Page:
So you read the first part – and I didn’t bore you then – welcome back to TP runs part 2!
This article is going to cover a few critical things –
- IRROPS (irregular operations)
Oh and PHX – yes I got 45 people to fly to Phoenix for a night – and what a blast it was!
So what goes into a TP run? Well apart from getting the most amount of points for least money I usually think about a few things….
In this post:
As a rule of thumb (or five!)
- In most situations take a widebody jet over a small Airbus/Boeing
- Flying across the States? Go New York JFK to Los Angeles or San Francisco – you are guaranteed a flatbed Transcon Business seat (review here)
- Consider your timings vs a flat bed – sometimes a “recliner” will be more than adequate.
- Long Haul? Go for a Boeing 787 “Dreamliner” or Airbus A350 if possible. Both give a great experience and most importantly you don’t step off a 10 hour flight looking like a zombie! This is due to the better cabin pressure and higher humidity levels on board with newer aircraft
- Pick your seats carefully – if you are doing a TP run, you probably don’t want to be near the back of the cabin and last served 😉
The Costs –
Well you have paid for your flight so you’re done? Nope – not even close!
Here is my last TP run in full –
Now ignoring what I did for now, other costs include (estimated) –
- Getting to an airport to get to Bucharest (£40)
- Getting to Bucharest (£100)
- A hotel in Bucharest (£75)
- A hotel in Helsinki (£100)
- A hotel in Phoenix (£100)
- Another hotel in Bucharest (£75)
- Getting back from Bucharest (Avios)
- Getting home from another airport (£40)
- Spending money (£200)
Now if you really wanted to do it on a budget you could probably get away with the estimated figures in brackets (or cheaper). The figures above are conservative. Yes, you could use Avios to get to Bucharest, and hotel points to stay in each of the places. But that depends on the value you are getting back from them. Either way, it’s another £830 on top of my flights alone.
There are ways to reduce this obviously – cut down on overnight layovers, sleep in the airport if needed, share rooms etc. I would recommend you don’t do too much airport sleeping though as it’s not comfortable and makes the trip far less enjoyable 😉
What do I mean by this? Well, you are going from A-B via C,D,E and sometimes F – you need careful planning!
Following on from the costs, picking layover points carefully and with the right timings can be equally helpful.
Flying through New York and need to stop overnight? Remember at JFK you will need to get the air train to Federal Circle before waiting for a hotel shuttle. This can easily sometimes add over 30 mins, and at midnight after a long day – it’s not fun! Michele and Claudio stayed at the Hilton JFK which is OK, although the Hilton Garden Inn is also OK and a bit more modern if you want Hilton points. Hilton have a nice hotel in Boston airport as an example. Also consider hotel costs at various points and transfer times when choosing your airports and itinerary. You may get a far nicer transfer time at a different airport rather than a red-eye flight on a horrible plane as an example.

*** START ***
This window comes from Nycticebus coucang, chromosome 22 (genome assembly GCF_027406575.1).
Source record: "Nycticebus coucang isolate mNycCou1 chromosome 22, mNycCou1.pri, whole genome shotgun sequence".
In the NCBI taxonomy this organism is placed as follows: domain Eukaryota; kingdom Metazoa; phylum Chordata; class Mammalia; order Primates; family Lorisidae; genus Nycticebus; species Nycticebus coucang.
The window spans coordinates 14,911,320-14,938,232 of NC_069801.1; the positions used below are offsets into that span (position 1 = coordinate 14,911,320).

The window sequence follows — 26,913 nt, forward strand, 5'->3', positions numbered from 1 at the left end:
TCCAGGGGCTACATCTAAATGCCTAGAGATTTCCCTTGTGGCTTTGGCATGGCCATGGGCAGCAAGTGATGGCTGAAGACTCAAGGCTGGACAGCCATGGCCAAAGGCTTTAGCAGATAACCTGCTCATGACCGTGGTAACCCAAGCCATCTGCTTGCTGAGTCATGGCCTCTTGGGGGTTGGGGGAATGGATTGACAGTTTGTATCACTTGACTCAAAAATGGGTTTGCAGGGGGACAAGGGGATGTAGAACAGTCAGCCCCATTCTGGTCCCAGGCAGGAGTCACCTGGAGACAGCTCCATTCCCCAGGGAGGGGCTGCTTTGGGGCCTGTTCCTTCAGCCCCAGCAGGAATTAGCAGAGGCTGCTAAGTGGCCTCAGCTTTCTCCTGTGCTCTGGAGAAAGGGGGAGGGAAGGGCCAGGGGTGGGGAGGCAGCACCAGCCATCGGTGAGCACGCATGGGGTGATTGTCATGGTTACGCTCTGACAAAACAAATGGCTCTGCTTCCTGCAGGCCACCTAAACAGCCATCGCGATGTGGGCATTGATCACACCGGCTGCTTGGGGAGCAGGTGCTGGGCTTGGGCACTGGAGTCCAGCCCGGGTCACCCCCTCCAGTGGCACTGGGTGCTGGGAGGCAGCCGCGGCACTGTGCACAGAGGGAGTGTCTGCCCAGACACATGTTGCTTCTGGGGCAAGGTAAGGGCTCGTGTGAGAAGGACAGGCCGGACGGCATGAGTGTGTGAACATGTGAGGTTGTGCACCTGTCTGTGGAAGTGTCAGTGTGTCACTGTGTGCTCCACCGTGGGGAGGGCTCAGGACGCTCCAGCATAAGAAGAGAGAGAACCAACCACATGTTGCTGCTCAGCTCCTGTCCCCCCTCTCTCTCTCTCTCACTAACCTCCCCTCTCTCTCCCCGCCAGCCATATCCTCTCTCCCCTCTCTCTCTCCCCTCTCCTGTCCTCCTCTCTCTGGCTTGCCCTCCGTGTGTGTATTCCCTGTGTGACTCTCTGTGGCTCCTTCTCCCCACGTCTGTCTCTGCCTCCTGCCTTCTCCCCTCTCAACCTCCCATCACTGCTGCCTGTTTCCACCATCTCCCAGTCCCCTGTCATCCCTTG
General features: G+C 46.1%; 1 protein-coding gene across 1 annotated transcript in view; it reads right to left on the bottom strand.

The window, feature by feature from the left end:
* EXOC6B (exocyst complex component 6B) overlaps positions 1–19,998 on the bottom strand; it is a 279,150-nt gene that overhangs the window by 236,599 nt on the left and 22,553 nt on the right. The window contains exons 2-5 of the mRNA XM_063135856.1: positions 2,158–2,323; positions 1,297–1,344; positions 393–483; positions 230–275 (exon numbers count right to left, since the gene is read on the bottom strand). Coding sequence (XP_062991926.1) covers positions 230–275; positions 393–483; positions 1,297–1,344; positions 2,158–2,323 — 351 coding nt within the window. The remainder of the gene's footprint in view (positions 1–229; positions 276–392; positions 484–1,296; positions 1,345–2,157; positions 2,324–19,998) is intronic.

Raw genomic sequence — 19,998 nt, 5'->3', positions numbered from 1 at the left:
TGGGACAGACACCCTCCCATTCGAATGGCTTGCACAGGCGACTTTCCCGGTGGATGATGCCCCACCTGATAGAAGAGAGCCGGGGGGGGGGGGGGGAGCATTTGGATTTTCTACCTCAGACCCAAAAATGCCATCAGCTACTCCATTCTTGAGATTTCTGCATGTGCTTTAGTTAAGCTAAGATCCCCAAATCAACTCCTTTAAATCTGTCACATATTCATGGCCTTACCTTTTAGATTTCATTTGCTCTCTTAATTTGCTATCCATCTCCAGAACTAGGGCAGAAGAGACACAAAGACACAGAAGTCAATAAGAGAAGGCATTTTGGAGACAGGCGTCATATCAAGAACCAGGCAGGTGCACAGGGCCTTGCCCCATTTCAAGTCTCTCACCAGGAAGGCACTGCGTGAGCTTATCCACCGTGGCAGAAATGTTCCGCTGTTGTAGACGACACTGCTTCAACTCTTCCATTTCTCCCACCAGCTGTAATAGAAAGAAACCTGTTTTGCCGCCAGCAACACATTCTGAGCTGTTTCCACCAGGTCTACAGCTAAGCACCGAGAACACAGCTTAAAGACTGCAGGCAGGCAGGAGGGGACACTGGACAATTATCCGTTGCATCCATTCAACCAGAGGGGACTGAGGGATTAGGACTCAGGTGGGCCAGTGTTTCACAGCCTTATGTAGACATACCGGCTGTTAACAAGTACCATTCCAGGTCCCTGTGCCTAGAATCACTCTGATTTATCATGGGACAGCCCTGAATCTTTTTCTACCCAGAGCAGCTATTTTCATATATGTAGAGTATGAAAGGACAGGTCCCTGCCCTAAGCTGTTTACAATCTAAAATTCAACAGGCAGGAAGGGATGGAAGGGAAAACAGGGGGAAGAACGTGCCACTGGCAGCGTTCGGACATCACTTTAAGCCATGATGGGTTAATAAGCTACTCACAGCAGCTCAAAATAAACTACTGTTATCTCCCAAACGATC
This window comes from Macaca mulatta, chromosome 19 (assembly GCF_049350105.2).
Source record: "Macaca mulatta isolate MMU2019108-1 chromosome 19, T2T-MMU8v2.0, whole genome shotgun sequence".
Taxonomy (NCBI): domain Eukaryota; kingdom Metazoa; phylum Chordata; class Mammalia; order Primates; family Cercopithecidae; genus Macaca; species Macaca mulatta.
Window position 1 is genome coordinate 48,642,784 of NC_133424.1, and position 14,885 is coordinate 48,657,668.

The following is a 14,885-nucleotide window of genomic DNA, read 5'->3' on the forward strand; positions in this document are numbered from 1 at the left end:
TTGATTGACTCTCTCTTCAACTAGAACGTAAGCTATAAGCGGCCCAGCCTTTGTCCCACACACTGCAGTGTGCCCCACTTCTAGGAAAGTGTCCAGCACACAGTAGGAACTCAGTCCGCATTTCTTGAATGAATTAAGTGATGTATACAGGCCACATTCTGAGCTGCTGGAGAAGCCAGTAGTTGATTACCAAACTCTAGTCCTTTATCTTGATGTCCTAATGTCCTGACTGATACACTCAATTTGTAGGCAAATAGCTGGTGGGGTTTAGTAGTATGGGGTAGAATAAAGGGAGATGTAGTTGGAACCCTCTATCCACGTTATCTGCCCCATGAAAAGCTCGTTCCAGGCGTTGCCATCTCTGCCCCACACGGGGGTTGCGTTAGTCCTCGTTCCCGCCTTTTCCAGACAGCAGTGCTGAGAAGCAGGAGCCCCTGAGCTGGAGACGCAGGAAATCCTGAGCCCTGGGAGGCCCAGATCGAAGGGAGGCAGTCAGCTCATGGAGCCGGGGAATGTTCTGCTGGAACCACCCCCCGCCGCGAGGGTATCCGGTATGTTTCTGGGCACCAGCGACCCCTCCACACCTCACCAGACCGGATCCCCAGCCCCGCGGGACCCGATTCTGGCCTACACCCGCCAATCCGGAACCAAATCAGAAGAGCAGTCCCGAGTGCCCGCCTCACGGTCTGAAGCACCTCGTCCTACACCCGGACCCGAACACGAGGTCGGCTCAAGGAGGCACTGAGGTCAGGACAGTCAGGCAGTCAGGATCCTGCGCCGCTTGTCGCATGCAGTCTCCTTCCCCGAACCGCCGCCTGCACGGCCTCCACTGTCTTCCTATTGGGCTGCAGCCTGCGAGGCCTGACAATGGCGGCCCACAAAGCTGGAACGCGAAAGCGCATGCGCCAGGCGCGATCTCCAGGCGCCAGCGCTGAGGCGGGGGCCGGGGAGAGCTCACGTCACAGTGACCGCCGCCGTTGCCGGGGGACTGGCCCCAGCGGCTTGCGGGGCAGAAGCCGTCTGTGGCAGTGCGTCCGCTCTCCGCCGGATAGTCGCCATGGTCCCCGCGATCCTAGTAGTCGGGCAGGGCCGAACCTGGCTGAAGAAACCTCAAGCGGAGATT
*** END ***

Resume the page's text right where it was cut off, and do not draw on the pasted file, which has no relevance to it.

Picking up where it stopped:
Another one to consider often is terminal changes. British Airways fly to the east coast from T5, but if you are coming into Heathrow from Helsinki you will be in terminal 3. I sometimes find it more convenient to transfer to AA and thus avoiding having to go from T3-T5. The same is true at JFK in New York. British Airways fly into terminal 7 and your connection will likely be on AA from terminal 8. However, if you have come in from London on AA you will already be in T8. There is no airside transfer system at JFK so worth bearing in mind that it will require plenty of time.
The dreaded phrase that no-one wants to hear! IROPS are generally something outside of your control. A missed connection. A plane that has gone “tech”. A medical diversion, to name a few.
So what happens? That all depends on a number of factors – the airline(s) involved, the ticketing airline and sometimes your status can hold the key!
I’ll give you an example. My last TP run I would have been very happy for the incoming Helsinki to be delayed an hour. Why? I would have asked to fly directly to the destination and once the trip was completed I would have asked British Airways (the airline I credit points too) for Original Routing Credit (ORC). This would mean I get the tier points for all the flights booked, without having to fly them!
I have recently this year misconnected coming from New York, through London to Athens – all on BA. Due to storms over JFK we were heavily delayed, so before taking off I cancelled my ticket back from Athens free of charge for me and another Gold card holder. We landed in London and after a long call with BA we had our final leg to Athens “protected” meaning we could pick a date later on, to fly that final leg at our convenience.